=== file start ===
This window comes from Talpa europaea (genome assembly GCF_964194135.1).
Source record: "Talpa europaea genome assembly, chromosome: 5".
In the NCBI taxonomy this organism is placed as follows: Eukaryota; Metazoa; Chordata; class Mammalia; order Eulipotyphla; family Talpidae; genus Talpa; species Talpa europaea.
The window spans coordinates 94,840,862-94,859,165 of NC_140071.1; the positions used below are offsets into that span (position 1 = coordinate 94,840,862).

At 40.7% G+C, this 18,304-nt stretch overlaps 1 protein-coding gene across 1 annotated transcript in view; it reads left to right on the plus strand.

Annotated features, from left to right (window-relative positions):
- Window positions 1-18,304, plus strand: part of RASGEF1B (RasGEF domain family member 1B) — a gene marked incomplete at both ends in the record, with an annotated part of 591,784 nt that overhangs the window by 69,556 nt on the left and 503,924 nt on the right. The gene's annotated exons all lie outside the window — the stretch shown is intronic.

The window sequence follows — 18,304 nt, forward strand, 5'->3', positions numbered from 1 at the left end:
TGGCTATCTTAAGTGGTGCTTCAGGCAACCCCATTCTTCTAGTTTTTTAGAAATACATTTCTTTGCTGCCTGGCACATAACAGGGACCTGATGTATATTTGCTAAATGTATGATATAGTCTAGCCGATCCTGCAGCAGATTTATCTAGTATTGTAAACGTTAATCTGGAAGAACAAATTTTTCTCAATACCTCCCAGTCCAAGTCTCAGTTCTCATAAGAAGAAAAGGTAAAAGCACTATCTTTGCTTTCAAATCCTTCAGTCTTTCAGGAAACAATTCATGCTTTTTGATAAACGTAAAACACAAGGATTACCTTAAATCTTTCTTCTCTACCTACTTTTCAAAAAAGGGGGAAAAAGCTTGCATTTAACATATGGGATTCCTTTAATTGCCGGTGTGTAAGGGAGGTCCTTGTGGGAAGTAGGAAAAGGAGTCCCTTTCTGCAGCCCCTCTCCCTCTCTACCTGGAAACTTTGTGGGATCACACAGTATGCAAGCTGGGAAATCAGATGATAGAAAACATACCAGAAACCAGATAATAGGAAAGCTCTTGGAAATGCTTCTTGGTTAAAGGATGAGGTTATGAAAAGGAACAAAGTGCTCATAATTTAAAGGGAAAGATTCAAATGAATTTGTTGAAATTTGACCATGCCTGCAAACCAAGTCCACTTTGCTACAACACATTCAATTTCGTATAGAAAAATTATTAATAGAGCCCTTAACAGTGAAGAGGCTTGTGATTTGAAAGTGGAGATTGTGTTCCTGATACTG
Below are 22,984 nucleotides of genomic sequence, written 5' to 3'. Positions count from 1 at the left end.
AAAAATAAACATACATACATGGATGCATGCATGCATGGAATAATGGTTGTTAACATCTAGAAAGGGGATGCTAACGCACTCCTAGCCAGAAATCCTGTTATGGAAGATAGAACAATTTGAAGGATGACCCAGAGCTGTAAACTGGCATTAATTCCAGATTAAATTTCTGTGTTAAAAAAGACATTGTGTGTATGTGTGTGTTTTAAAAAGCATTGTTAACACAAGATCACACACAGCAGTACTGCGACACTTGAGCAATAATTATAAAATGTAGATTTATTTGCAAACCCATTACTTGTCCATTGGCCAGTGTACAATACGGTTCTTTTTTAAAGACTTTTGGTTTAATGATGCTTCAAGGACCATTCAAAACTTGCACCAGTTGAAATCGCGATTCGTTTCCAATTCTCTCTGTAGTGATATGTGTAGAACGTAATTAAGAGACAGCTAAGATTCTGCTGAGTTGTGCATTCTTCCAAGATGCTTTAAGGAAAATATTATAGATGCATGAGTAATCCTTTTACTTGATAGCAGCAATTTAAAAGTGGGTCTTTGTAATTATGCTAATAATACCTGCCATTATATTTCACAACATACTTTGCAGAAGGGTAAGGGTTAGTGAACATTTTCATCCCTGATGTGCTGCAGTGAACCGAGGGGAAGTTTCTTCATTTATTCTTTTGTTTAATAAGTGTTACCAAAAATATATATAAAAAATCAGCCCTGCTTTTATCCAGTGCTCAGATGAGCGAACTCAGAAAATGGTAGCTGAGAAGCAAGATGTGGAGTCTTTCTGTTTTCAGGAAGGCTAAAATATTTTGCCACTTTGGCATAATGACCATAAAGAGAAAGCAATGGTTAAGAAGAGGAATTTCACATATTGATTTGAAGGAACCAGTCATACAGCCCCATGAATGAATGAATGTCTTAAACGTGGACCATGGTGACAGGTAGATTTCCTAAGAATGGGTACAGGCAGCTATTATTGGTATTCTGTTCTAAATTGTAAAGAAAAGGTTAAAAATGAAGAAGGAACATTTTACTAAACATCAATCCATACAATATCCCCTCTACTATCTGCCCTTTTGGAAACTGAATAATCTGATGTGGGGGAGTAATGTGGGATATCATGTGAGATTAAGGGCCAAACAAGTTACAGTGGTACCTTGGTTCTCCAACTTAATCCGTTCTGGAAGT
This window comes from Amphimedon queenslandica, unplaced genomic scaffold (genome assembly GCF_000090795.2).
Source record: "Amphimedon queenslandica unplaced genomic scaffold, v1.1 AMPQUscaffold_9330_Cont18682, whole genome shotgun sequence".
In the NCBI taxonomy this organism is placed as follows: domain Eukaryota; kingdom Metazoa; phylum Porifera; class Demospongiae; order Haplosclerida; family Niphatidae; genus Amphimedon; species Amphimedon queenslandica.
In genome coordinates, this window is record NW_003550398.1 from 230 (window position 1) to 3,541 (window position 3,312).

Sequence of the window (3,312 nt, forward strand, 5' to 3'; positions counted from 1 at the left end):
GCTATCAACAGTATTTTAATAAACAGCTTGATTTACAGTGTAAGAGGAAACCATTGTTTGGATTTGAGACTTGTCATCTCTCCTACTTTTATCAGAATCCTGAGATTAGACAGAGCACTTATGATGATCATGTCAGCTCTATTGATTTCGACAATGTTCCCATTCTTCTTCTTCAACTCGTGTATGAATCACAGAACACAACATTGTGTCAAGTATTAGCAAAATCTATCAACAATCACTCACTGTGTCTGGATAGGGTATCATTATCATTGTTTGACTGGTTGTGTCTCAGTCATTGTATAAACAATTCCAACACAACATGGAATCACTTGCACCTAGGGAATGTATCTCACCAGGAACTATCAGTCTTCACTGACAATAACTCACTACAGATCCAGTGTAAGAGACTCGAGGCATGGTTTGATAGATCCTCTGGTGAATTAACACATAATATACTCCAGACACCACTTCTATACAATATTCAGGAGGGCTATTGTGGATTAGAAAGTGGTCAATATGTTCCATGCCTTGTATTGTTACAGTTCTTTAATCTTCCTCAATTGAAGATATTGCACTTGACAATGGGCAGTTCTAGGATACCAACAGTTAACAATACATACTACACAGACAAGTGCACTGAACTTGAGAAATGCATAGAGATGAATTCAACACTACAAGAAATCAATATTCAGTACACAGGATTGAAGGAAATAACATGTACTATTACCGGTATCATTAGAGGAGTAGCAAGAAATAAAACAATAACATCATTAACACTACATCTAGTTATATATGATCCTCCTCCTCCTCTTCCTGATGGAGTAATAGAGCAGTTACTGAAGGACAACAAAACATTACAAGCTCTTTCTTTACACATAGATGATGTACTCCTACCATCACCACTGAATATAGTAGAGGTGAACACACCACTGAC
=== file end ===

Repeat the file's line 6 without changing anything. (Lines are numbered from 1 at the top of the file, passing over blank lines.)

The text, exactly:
Annotated features, from left to right (window-relative positions):